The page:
IVF Post Code Lottery

After recently watching the news I was shocked to hear the enormous discrepancies across the UK in the provision of NHS funded IVF treatment. This post code lottery has been a problem now for a number of years and sadly only seems to be getting worse. 


Restricted access

The National Institute for Health and Care Excellence (NICE) has published fertility guidelines that make recommendations that the NHS should provide three full cycles of IVF treatment for women aged under forty who have failed to get pregnant after two years of trying.

Unfortunately this guidance is not binding and local NHS providers can chose how many cycles to offer on the NHS, if indeed any at all. They can also impose their own criteria as to eligibility which further restricts access to treatment.

Inconsistencies between areas

The contrast depending on where you live is stark. In Scotland you can get the full three cycles of IVF on the NHS. In Wales you can get two cycles. In England it is even more of a post code lottery. Very few offer the full three cycles. Some areas offer two cycles, others 1 cycle and a large number are refusing to fund IVF at all on the NHS.

There is a street in London where if you live at one end you may be eligible for one cycle of NHS-funded IVF but if you live towards the other end of the street you will not get any cycles funded. Surely it cannot be fair that some neighbours are getting better access to NHS care than others.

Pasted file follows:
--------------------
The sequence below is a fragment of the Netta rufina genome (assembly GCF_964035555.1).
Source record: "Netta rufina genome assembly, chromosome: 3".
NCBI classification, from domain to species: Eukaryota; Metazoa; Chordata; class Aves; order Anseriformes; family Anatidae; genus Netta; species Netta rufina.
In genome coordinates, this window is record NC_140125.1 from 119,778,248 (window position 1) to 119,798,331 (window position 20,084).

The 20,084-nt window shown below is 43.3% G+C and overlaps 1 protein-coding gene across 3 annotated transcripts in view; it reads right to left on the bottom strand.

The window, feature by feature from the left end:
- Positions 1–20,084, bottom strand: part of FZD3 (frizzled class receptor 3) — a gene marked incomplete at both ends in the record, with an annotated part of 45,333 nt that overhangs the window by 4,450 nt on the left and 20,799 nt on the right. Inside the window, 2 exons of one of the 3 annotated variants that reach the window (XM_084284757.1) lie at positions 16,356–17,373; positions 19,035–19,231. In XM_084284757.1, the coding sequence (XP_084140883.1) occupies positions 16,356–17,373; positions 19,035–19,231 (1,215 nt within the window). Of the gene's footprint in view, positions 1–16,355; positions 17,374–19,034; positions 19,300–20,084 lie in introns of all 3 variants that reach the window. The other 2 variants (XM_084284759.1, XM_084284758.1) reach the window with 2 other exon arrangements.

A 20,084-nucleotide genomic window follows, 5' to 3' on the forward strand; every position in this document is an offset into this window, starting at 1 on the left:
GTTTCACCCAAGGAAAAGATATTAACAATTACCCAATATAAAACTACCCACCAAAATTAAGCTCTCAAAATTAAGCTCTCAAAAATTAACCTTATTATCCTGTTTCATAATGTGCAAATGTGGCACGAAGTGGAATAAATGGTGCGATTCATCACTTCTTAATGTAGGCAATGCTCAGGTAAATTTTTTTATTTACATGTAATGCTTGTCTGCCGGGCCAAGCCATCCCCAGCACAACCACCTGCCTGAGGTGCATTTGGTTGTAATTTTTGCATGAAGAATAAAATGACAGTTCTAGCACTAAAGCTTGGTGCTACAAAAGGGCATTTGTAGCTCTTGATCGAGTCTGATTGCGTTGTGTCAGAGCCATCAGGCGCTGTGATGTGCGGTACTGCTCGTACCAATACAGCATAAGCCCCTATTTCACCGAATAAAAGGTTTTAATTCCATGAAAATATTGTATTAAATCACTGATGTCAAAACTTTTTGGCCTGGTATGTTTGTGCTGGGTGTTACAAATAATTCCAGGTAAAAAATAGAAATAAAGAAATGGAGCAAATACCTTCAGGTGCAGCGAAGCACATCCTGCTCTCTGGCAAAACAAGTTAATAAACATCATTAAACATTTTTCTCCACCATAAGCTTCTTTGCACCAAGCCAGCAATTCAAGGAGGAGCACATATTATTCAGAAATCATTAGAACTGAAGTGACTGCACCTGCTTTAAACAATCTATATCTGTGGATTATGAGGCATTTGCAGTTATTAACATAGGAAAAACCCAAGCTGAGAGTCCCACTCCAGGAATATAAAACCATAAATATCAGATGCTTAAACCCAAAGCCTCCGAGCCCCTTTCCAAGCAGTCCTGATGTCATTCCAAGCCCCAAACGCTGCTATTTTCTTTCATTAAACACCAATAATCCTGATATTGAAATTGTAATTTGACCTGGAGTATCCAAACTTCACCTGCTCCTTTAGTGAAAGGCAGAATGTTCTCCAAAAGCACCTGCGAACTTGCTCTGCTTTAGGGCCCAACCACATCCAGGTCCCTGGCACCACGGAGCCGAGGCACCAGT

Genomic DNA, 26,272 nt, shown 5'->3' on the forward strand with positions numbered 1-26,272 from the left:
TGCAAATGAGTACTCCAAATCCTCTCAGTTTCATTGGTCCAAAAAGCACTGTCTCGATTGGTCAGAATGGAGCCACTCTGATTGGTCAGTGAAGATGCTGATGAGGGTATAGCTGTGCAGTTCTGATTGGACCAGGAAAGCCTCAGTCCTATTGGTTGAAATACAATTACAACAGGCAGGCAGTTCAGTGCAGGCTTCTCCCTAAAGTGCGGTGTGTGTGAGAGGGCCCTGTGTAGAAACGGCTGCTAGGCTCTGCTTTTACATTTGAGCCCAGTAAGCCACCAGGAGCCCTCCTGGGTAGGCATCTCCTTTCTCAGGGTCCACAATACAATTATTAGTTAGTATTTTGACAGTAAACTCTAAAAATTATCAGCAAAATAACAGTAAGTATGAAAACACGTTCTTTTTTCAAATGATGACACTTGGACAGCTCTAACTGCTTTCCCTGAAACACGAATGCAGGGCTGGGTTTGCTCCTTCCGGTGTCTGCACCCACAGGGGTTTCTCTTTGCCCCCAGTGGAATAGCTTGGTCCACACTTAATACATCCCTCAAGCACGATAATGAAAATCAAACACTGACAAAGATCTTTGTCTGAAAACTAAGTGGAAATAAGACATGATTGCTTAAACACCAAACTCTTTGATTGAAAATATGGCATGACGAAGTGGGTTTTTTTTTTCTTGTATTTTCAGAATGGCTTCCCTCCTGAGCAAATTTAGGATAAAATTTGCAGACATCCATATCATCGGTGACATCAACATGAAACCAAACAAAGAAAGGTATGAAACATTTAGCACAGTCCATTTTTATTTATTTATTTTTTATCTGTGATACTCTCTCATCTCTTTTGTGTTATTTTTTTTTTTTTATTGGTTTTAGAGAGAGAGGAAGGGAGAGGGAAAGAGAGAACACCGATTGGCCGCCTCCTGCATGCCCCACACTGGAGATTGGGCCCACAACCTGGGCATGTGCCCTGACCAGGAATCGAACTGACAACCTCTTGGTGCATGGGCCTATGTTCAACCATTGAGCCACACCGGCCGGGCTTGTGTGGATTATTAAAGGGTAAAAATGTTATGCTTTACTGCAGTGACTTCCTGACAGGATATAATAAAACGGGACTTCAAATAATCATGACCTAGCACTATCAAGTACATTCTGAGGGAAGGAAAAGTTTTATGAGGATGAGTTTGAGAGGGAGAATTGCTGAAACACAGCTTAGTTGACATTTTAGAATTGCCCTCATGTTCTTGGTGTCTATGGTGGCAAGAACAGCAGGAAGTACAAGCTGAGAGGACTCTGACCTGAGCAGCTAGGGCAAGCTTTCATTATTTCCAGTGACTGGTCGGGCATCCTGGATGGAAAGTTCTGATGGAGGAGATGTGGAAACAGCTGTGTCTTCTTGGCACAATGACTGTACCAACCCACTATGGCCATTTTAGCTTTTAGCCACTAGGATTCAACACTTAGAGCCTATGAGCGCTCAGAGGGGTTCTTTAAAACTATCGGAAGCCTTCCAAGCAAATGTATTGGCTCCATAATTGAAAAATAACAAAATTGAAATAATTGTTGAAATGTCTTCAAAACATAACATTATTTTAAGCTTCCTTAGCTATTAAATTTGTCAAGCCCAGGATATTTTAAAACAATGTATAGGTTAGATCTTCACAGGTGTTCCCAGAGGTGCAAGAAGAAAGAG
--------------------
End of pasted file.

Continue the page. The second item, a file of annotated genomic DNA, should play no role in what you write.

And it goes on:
Appalling treatment of families

The NICE guidance of three cycles is there for a reason. Studies suggest that this is generally how many cycles on average you will need to conceive.

Whilst the private cost of IVF seems to vary significantly, for those woman and families who live in the “wrong” area to get NHS funded IVF they are looking at costs up to £5,000 or more for just one cycle of IVF.

The erosion of NHS funded IVF means that only those who have the means to pay privately will be able to access the treatment. The thought of whether a family who suffers with infertility can have a child or not is dependent on income is appalling to me.

Unacceptable to disregard the NICE guidelines

Professor Gillian Leng, Deputy Chief Executive of NICE, said: “Infertility is a recognised medical condition. People affected, who include one in seven heterosexual couples, should be able to receive treatment as a core NHS service.

“Infertility can have a potentially devastating effect on people’s lives: it can cause significant distress, depression and possibly lead to the breakdown of relationships. It is unacceptable that parts of England are choosing to ignore NICE recommendations for treating infertility. This perpetuates a postcode lottery and creates inequalities in healthcare across the country.”